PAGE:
The Homework Debate


photo credit: Anthony Kelly (apdk on flickr)

People who are new to the concepts of differentiated instruction can get pretty concerned when you say that homework shouldn’t count towards a student’s “grade”. This post is an attempt to alleviate that concern.

If homework is assigned to a particular student, that homework assignment should definitely be checked by the teacher (what some people call “grading”) and feedback should be given to the student as to how well they did on it, where they need work, etc. That’s not the issue. What we’re talking about here is only whether homework should be mandatory and whether the scores for homework assignments should be calculated into students’ course grades.

As I stated in a recent post, “students should be graded solely on whether they’ve mastered, or learned, the particular standard, or competency they’re working on”. The methods they use to reach the level of mastery can vary.

I think some of the confusion around homework (whether it should be required, included in the grade, etc.) comes from thinking that all students are working on the same thing at the same time and that all students would get the same homework. In that case, people might think it only fair that all students should be required to do the homework.

However, with differentiated instruction, different students will need different homework assignments. A great homework assignment for teaching one student might be totally inappropriate for another student. The reason for assigning homework – or any “practice” work to be done during class time or outside – is for the student to reinforce, through practice, what has already been learned and to help shift the new skills into more long-term memory. One student might need (or benefit more from) more practice than another student.

If a student can pass an assessment on a concept and prove he/she has mastered it, it shouldn’t matter whether they did any homework or what style of learning they used to reach that accomplishment.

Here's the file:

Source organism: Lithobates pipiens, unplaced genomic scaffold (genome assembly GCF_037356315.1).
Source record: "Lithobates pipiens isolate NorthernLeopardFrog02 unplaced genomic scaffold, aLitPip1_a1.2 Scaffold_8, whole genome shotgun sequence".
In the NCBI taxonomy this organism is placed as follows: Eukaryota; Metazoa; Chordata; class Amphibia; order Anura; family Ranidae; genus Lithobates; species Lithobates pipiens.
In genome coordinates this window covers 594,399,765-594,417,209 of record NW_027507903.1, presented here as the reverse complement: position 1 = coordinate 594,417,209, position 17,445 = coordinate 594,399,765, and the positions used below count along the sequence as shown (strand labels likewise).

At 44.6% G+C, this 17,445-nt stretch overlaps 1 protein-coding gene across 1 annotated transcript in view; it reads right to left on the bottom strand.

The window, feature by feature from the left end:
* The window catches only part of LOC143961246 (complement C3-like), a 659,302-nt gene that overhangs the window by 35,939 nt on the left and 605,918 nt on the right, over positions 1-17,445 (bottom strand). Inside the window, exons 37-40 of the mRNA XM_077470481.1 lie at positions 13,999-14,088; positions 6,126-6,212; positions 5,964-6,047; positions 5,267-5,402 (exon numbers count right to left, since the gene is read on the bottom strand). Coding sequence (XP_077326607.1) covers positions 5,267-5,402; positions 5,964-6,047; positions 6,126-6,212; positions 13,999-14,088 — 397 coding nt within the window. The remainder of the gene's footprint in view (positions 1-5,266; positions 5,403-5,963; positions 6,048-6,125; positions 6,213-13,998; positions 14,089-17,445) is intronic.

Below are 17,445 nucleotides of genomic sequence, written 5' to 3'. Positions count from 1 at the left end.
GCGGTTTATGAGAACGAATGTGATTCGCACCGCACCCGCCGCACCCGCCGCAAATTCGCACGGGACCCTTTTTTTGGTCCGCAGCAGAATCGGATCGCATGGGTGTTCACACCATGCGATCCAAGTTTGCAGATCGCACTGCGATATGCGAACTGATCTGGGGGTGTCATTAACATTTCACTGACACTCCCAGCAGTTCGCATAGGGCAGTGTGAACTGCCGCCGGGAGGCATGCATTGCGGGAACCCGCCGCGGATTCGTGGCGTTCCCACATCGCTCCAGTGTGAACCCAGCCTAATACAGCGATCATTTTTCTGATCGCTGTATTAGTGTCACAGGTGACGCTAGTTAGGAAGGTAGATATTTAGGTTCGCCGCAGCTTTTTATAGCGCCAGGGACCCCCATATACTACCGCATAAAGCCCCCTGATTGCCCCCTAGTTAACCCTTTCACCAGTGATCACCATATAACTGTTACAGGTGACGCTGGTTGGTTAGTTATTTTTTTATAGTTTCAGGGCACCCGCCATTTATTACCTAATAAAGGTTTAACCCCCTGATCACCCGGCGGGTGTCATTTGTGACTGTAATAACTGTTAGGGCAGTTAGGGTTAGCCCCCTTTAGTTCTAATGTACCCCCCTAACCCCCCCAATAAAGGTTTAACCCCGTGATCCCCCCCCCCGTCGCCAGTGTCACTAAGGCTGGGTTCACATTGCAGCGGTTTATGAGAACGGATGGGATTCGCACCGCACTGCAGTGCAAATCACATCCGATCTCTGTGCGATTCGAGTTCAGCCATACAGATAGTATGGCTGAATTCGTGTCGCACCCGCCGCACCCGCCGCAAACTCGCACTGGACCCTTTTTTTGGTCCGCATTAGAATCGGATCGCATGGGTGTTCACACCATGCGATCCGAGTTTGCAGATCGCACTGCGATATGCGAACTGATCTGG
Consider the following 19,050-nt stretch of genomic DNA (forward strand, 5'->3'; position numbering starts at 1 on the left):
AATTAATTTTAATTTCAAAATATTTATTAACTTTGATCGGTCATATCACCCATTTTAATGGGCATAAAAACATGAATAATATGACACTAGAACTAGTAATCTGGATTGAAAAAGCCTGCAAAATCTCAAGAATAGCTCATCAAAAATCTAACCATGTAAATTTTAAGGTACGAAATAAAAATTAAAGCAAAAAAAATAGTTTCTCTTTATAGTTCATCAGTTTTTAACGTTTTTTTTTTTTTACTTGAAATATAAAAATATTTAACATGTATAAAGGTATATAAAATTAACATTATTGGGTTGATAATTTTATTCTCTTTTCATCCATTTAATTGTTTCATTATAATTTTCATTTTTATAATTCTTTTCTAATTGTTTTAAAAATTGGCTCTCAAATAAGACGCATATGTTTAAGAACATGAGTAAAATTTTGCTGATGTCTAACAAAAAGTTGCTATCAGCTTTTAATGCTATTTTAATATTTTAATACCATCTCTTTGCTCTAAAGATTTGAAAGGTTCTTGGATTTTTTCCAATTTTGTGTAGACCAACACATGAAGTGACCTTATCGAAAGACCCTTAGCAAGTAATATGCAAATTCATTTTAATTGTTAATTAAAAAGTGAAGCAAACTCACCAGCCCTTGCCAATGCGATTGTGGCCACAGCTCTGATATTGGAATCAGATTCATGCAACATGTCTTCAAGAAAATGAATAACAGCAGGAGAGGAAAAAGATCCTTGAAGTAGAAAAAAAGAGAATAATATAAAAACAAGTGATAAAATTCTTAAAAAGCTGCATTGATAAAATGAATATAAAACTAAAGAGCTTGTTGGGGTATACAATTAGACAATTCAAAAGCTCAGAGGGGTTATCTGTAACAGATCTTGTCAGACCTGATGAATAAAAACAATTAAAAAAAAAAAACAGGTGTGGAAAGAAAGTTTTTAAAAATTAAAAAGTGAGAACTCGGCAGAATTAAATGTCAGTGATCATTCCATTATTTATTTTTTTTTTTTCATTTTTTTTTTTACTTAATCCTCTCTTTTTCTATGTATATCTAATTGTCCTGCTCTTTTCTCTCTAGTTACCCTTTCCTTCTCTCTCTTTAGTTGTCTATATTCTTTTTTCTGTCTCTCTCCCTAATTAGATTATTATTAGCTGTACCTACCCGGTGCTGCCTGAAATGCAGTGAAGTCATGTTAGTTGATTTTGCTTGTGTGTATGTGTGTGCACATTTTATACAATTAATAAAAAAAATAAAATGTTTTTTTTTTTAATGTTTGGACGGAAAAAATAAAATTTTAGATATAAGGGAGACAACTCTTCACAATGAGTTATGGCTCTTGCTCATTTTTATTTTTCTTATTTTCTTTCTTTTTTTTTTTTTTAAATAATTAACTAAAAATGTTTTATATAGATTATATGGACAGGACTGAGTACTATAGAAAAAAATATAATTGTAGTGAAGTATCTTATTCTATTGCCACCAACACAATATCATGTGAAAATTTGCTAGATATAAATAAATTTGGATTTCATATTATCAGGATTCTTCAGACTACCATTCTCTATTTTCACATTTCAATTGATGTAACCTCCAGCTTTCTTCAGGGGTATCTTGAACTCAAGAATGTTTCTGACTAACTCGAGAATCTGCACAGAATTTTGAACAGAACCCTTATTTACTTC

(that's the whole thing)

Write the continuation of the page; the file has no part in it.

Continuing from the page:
Here are the main concerns I’ve heard from people about not grading homework:

1)      Fairness

If all students were being taught the same things in the same ways all at the same time, it might seem only fair that all students should be required to do the homework. But that’s not how things work with differentiated instruction. Different students will need different homework assignments – and some students might not need any homework. Imagine if a student did poorly on a homework assignment because he didn’t understand the standard it covered. Then imagine that student working hard to fully understand the material and eventually master it. I believe it would be unfair to penalize this student by incorporating the earlier poor score into his grade, since that doesn’t reflect his true current level of understanding.

2)      Increased workload on teachers

I think it’s more of a shift in how teachers spend their time and not necessarily an increase in workload. Whether homework is graded should have no impact on a teacher’s workload. The teacher is already differentiating instruction for their students based on their individual needs – it has nothing to do with whether homework is counted in the grade or not.

Much of the extra work from instruction differentiation (not homework grading) can be automated with technology and online teaching resources, assessments, etc. The teacher should already have a large collection of teaching materials (worksheets, practice problems, assessments, videos, websites, educational games, etc.) for the concepts that they are responsible for teaching. If not, things should be moving in that direction.

3)      Getting kids to learn (force them to do homework)

A concern a parent might have is that, “if my child doesn’t do the homework, how will they learn? I don’t want them to fail the test or get a bad grade.” As stated earlier, different students need different homework – and some may not need any. Much of this concern comes from thinking about non-differentiated instruction. The teacher will work with your child until they understand the material and can pass the relevant assessment.

4)      Students falling behind if they don’t do homework